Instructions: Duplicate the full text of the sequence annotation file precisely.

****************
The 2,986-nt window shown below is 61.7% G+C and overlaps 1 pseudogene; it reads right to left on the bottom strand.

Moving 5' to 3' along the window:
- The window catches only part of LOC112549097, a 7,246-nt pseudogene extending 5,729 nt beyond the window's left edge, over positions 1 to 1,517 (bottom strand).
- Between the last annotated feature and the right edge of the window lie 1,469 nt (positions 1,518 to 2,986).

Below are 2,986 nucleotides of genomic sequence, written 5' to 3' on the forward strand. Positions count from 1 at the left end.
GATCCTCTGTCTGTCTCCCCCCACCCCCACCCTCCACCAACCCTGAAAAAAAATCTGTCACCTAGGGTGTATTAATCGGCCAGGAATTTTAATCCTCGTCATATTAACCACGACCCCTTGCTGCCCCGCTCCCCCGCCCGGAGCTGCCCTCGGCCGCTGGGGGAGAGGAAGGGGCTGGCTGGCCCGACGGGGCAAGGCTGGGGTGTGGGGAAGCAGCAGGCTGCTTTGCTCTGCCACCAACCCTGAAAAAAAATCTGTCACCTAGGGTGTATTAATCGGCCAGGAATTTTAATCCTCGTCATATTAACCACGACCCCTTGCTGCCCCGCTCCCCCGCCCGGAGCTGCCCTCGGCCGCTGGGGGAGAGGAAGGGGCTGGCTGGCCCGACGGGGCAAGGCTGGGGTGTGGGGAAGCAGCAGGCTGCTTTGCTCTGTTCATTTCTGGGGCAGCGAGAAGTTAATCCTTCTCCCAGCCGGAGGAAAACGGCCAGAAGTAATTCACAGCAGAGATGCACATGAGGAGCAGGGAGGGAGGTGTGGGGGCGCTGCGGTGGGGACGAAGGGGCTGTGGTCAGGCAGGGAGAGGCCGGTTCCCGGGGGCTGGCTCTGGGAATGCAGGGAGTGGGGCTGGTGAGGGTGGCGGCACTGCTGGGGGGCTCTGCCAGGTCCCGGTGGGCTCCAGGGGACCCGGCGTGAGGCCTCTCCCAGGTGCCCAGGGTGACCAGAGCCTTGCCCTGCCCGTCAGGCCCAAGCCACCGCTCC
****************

The 2,986-nt window shown below is 61.7% G+C and overlaps 1 pseudogene; it reads right to left on the bottom strand.

Moving 5' to 3' along the window:
- The window catches only part of LOC112549097, a 7,246-nt pseudogene extending 5,729 nt beyond the window's left edge, over positions 1 to 1,517 (bottom strand).
- Between the last annotated feature and the right edge of the window lie 1,469 nt (positions 1,518 to 2,986).

Below are 2,986 nucleotides of genomic sequence, written 5' to 3' on the forward strand. Positions count from 1 at the left end.
GATCCTCTGTCTGTCTCCCCCCACCCCCACCCTCCACCAACCCTGAAAAAAAATCTGTCACCTAGGGTGTATTAATCGGCCAGGAATTTTAATCCTCGTCATATTAACCACGACCCCTTGCTGCCCCGCTCCCCCGCCCGGAGCTGCCCTCGGCCGCTGGGGGAGAGGAAGGGGCTGGCTGGCCCGACGGGGCAAGGCTGGGGTGTGGGGAAGCAGCAGGCTGCTTTGCTCTGCCACCAACCCTGAAAAAAAATCTGTCACCTAGGGTGTATTAATCGGCCAGGAATTTTAATCCTCGTCATATTAACCACGACCCCTTGCTGCCCCGCTCCCCCGCCCGGAGCTGCCCTCGGCCGCTGGGGGAGAGGAAGGGGCTGGCTGGCCCGACGGGGCAAGGCTGGGGTGTGGGGAAGCAGCAGGCTGCTTTGCTCTGTTCATTTCTGGGGCAGCGAGAAGTTAATCCTTCTCCCAGCCGGAGGAAAACGGCCAGAAGTAATTCACAGCAGAGATGCACATGAGGAGCAGGGAGGGAGGTGTGGGGGCGCTGCGGTGGGGACGAAGGGGCTGTGGTCAGGCAGGGAGAGGCCGGTTCCCGGGGGCTGGCTCTGGGAATGCAGGGAGTGGGGCTGGTGAGGGTGGCGGCACTGCTGGGGGGCTCTGCCAGGTCCCGGTGGGCTCCAGGGGACCCGGCGTGAGGCCTCTCCCAGGTGCCCAGGGTGACCAGAGCCTTGCCCTGCCCGTCAGGCCCAAGCCACCGCTCC